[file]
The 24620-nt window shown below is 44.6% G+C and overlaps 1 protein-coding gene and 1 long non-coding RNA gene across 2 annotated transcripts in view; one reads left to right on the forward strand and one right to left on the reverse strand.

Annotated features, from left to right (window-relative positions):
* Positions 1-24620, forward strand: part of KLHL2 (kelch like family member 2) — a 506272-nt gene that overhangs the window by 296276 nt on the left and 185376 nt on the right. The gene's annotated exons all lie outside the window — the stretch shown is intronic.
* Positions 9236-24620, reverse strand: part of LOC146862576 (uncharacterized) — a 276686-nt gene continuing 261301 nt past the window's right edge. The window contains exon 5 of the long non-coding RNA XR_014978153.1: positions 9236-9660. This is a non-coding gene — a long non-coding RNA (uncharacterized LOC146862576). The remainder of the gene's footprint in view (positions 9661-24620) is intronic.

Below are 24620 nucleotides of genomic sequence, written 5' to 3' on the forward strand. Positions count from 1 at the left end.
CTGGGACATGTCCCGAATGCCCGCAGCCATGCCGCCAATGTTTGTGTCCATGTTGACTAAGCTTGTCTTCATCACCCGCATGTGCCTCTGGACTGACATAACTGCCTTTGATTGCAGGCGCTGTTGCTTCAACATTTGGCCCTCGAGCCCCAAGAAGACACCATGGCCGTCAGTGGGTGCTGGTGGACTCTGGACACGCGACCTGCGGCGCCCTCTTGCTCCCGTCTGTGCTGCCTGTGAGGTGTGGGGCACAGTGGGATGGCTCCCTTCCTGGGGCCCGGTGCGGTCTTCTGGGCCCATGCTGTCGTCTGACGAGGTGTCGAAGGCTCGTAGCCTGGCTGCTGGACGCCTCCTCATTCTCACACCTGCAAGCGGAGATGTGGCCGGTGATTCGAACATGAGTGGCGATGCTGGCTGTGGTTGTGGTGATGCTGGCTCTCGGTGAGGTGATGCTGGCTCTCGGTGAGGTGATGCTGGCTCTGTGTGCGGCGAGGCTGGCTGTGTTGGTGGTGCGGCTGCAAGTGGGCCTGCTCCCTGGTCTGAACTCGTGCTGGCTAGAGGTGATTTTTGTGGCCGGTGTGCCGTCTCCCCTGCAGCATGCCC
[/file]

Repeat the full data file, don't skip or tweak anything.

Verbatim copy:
The 24620-nt window shown below is 44.6% G+C and overlaps 1 protein-coding gene and 1 long non-coding RNA gene across 2 annotated transcripts in view; one reads left to right on the forward strand and one right to left on the reverse strand.

Annotated features, from left to right (window-relative positions):
* Positions 1-24620, forward strand: part of KLHL2 (kelch like family member 2) — a 506272-nt gene that overhangs the window by 296276 nt on the left and 185376 nt on the right. The gene's annotated exons all lie outside the window — the stretch shown is intronic.
* Positions 9236-24620, reverse strand: part of LOC146862576 (uncharacterized) — a 276686-nt gene continuing 261301 nt past the window's right edge. The window contains exon 5 of the long non-coding RNA XR_014978153.1: positions 9236-9660. This is a non-coding gene — a long non-coding RNA (uncharacterized LOC146862576). The remainder of the gene's footprint in view (positions 9661-24620) is intronic.

Below are 24620 nucleotides of genomic sequence, written 5' to 3' on the forward strand. Positions count from 1 at the left end.
CTGGGACATGTCCCGAATGCCCGCAGCCATGCCGCCAATGTTTGTGTCCATGTTGACTAAGCTTGTCTTCATCACCCGCATGTGCCTCTGGACTGACATAACTGCCTTTGATTGCAGGCGCTGTTGCTTCAACATTTGGCCCTCGAGCCCCAAGAAGACACCATGGCCGTCAGTGGGTGCTGGTGGACTCTGGACACGCGACCTGCGGCGCCCTCTTGCTCCCGTCTGTGCTGCCTGTGAGGTGTGGGGCACAGTGGGATGGCTCCCTTCCTGGGGCCCGGTGCGGTCTTCTGGGCCCATGCTGTCGTCTGACGAGGTGTCGAAGGCTCGTAGCCTGGCTGCTGGACGCCTCCTCATTCTCACACCTGCAAGCGGAGATGTGGCCGGTGATTCGAACATGAGTGGCGATGCTGGCTGTGGTTGTGGTGATGCTGGCTCTCGGTGAGGTGATGCTGGCTCTCGGTGAGGTGATGCTGGCTCTGTGTGCGGCGAGGCTGGCTGTGTTGGTGGTGCGGCTGCAAGTGGGCCTGCTCCCTGGTCTGAACTCGTGCTGGCTAGAGGTGATTTTTGTGGCCGGTGTGCCGTCTCCCCTGCAGCATGCCC